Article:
So Guantanamo really stands for, in my view, everything — almost everything that’s wrong in this so-called war on terror: indefinite detentions without trial, torture, disappearances. And I say “stands for” because we understand it’s not the only institution that the protests are trying to close today. Bagram has 650 people, no lawyers visiting, torture going on. Secret sites all over the world.

And yet, this country continues on its way. The Bush administration does. And, yes, some of the candidates have called for closing, but are they really going to close it? I can’t say they are. I remember my experience with Clinton, when he said he would close Guantanamo Haitian camp in the ’90s, and he didn’t. We had to continue to litigate it. You cannot take the promises of these candidates for their word. They have to really be out there. This isn’t part of our public debate. It’s really very sad to me that it’s not.

JUAN GONZALEZ: Well, that’s what I wanted to ask you about, to what degree the American people are aware, the enormous international outrage, virtually every country in the world, over the continuing existence of Guantanamo.

MICHAEL RATNER: You know, I think they’re not. I think the American people have their usual ostrich — or at least a lot of them — their ostrich-like mentality where what the rest of the world thinks does not affect them. But, of course, it should, and it does, because this has really painted America as iconic in the Muslim world, particularly, but in the whole world of human rights, as essentially a Pinochet-like dictatorship. Let’s remember, that’s what Pinochet did. He ran Operation Condor, picked up people all over the world, took them into penal sites, tortured them and killed them. What is the difference, I would ask the American people, between us and Pinochet on this?

AMY GOODMAN: I want to go to Yemen for a moment. We’re going to turn now to a case of another man held in Guantanamo Bay. Fawaz Naman Hamoud Abdullah Mahdi was in Guantanamo for over five years. He was twenty years old when he was arrested. He was released in June 2007 to authorities in Yemen, where he spent another three months in prison. He’s now with his family, but has been suffering severe psychological problems and has tried committing suicide several times.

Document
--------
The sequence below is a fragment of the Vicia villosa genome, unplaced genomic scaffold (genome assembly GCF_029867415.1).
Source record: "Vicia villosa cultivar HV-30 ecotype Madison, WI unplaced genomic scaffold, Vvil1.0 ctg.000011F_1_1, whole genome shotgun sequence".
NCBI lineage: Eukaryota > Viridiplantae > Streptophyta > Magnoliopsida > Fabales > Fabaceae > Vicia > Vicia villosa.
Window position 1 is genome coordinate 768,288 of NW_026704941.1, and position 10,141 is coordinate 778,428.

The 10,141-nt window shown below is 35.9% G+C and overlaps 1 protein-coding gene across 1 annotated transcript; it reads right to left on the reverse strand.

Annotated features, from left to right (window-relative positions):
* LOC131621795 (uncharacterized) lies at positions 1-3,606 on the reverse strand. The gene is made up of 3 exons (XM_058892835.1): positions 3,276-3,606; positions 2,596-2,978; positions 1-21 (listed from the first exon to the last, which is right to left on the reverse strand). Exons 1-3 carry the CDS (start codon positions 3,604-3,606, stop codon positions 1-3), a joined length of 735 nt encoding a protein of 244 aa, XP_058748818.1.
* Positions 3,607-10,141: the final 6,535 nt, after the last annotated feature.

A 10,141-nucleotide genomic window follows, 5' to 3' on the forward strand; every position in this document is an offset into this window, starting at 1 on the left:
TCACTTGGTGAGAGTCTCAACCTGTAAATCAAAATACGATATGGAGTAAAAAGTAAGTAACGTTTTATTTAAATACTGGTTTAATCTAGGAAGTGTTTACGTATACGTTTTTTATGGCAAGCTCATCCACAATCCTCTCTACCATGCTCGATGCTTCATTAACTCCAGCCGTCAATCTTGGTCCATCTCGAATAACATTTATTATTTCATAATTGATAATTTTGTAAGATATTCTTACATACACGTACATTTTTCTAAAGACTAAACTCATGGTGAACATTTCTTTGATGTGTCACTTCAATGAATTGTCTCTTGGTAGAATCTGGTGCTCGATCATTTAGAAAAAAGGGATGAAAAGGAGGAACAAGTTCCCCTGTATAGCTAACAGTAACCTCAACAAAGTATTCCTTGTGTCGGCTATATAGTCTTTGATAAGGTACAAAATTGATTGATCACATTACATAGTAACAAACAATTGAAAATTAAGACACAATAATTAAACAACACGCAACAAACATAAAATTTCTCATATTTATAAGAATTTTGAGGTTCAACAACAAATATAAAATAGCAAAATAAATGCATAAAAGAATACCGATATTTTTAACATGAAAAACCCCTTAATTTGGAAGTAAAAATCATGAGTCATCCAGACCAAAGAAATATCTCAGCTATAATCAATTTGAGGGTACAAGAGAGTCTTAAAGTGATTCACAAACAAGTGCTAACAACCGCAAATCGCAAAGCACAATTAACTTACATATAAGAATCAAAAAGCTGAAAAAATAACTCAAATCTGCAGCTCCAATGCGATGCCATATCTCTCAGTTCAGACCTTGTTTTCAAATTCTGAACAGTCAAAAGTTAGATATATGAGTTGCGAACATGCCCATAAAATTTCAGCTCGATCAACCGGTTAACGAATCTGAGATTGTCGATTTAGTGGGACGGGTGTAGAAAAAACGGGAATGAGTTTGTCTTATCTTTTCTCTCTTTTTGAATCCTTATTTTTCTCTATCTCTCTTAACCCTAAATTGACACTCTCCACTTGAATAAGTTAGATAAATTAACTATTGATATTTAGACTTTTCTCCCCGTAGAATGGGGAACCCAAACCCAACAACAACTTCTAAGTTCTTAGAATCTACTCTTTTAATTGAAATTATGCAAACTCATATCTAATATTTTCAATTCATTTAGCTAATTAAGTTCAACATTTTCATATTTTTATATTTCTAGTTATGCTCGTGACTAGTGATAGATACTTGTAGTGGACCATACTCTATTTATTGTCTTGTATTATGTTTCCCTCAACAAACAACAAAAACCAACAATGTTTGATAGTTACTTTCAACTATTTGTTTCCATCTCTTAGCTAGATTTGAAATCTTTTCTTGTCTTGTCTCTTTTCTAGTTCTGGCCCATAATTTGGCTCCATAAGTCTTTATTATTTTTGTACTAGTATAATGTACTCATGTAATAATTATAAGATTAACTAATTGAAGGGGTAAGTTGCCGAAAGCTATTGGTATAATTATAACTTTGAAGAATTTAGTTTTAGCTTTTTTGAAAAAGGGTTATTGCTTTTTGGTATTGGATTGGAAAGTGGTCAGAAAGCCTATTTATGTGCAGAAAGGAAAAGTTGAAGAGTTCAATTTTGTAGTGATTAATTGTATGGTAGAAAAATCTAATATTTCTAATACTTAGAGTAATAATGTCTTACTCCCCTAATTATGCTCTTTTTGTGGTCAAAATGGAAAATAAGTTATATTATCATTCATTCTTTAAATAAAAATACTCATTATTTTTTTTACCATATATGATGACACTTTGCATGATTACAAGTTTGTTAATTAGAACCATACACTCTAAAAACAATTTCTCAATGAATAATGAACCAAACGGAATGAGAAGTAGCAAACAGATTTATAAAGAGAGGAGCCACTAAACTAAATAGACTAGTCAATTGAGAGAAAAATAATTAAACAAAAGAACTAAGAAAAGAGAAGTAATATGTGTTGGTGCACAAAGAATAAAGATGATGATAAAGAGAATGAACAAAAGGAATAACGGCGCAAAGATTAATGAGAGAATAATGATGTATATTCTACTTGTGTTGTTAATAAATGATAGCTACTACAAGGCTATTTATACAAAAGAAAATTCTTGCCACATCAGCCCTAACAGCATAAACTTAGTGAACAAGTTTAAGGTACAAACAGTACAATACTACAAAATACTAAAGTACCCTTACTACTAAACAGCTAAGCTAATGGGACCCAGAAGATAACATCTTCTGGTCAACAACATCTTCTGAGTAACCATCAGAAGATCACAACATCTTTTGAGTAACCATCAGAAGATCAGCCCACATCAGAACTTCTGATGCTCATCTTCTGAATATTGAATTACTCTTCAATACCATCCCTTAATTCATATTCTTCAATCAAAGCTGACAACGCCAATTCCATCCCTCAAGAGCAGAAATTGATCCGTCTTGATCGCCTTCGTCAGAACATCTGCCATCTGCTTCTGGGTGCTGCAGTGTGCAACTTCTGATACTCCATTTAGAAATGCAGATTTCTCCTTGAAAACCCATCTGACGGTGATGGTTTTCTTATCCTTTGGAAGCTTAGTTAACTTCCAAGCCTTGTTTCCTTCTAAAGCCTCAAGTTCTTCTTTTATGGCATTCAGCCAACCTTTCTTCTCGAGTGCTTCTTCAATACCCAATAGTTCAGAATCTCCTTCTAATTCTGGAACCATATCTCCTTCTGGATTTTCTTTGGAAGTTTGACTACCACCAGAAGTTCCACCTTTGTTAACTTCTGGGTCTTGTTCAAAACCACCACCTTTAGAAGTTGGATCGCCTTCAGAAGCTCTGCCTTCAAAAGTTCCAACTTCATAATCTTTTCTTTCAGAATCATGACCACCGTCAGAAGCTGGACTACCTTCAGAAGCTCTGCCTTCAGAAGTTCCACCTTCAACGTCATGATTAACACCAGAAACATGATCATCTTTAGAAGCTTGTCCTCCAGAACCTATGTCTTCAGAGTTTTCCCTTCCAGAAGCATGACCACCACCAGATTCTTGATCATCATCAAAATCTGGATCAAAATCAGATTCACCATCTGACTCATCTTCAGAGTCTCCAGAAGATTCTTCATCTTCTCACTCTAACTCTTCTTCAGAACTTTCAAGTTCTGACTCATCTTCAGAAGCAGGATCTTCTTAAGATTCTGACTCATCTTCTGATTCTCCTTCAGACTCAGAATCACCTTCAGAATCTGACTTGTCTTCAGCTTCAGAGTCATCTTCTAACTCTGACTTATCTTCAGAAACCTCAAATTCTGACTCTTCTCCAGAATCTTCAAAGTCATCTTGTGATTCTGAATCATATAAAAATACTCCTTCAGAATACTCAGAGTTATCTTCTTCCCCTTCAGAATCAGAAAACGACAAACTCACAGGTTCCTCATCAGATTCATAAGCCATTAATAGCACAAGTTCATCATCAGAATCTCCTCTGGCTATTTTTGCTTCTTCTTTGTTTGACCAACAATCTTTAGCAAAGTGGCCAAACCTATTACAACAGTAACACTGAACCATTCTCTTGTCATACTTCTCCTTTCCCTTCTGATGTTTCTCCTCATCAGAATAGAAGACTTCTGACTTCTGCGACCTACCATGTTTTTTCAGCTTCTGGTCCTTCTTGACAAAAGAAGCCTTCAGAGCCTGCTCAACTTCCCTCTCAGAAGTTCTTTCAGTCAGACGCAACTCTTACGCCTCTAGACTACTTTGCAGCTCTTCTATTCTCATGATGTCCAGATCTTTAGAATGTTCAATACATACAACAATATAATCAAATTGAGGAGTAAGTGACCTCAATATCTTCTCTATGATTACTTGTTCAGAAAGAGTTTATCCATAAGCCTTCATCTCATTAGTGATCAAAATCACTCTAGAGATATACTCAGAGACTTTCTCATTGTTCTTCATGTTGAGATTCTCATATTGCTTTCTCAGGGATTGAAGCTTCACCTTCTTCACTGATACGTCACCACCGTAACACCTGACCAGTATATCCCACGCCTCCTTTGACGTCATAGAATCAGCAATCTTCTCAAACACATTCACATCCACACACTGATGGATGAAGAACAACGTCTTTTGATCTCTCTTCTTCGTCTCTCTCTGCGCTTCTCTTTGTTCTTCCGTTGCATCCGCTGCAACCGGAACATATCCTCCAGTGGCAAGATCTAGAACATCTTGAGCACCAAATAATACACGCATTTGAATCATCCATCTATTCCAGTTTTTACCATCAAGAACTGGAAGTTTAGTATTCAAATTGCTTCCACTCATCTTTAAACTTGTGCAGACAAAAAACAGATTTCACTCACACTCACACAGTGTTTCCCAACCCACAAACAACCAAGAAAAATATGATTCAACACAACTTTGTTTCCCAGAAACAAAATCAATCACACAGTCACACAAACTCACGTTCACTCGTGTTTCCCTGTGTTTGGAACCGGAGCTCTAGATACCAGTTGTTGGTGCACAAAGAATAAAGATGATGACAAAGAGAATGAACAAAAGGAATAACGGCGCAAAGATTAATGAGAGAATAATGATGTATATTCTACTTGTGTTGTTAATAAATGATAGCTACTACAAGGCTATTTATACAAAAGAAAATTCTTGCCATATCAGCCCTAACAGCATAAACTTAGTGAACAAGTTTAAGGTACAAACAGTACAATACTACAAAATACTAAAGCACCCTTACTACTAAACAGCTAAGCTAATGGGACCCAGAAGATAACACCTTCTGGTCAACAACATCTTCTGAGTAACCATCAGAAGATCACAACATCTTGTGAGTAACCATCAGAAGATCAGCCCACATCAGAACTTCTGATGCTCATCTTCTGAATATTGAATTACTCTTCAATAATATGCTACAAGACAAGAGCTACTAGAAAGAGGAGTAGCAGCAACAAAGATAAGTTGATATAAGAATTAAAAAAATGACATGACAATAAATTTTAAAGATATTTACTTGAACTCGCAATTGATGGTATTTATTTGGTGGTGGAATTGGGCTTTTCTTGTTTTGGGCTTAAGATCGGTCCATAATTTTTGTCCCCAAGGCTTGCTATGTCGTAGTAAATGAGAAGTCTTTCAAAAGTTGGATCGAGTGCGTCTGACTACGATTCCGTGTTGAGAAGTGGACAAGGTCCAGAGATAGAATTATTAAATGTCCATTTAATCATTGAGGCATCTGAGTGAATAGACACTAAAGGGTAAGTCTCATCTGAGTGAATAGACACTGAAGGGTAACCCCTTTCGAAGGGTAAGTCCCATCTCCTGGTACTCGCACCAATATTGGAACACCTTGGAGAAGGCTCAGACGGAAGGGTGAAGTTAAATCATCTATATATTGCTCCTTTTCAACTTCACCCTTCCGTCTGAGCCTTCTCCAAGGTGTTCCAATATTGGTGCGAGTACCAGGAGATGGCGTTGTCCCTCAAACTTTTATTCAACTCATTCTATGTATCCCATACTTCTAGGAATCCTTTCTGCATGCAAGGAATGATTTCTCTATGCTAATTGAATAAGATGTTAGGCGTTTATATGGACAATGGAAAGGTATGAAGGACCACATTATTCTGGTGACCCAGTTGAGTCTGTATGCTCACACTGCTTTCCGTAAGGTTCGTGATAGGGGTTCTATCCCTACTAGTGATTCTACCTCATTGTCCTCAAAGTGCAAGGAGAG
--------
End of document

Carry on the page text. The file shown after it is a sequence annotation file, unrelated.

Fawaz Mahdi is one of tens of men and boys from Yemen who have been held at Guantanamo. Of the 275 prisoners still at Guantanamo, a full third of them are from Yemen. Since 2002, only twelve Yemenis have been released.

JUAN GONZALEZ: Mogib Hassan is a London-based writer and Fawaz Mahdi’s cousin. He came to Yemen to participate in a conference highlighting the plight of prisoners at Guantanamo. Mogib Hassan joins us now on the phone from Sanaa in Yemen. Welcome to Democracy Now!

MOGIB HASSAN: Thank you for giving me the opportunity to be with you now. I am very glad to have the chance to speak about Fawaz Hamoud, who is my cousin.

AMY GOODMAN: Tell us about your cousin.

MOGIB HASSAN: Sorry. Could you repeat the question, please?

AMY GOODMAN: Tell us about your cousin.

MOGIB HASSAN: How old?

AMY GOODMAN: Tell us about him. Tell us about your cousin, who was held at Guantanamo for over five years.

MOGIB HASSAN: Oh, sure. Well, his name is Fawaz Naman Hamoud, as you mentioned, and he is twenty-six years old. He left — he was grown up for most of his life in Yemen and in Saudi Arabia. And then he came back to Yemen for his high school — final year of high school, and did not finish that, because he had psychological problems, and there are medical reports to prove that. And all of a sudden, he was kind of lost, and nobody knew where he was. And then, three weeks later, he called his mother, telling her that he was in Afghanistan, and the whole family was in shock. And later on, after the 9/11, they found out that he was one of the people who were captured by the United States, and he was sent to Guantanamo.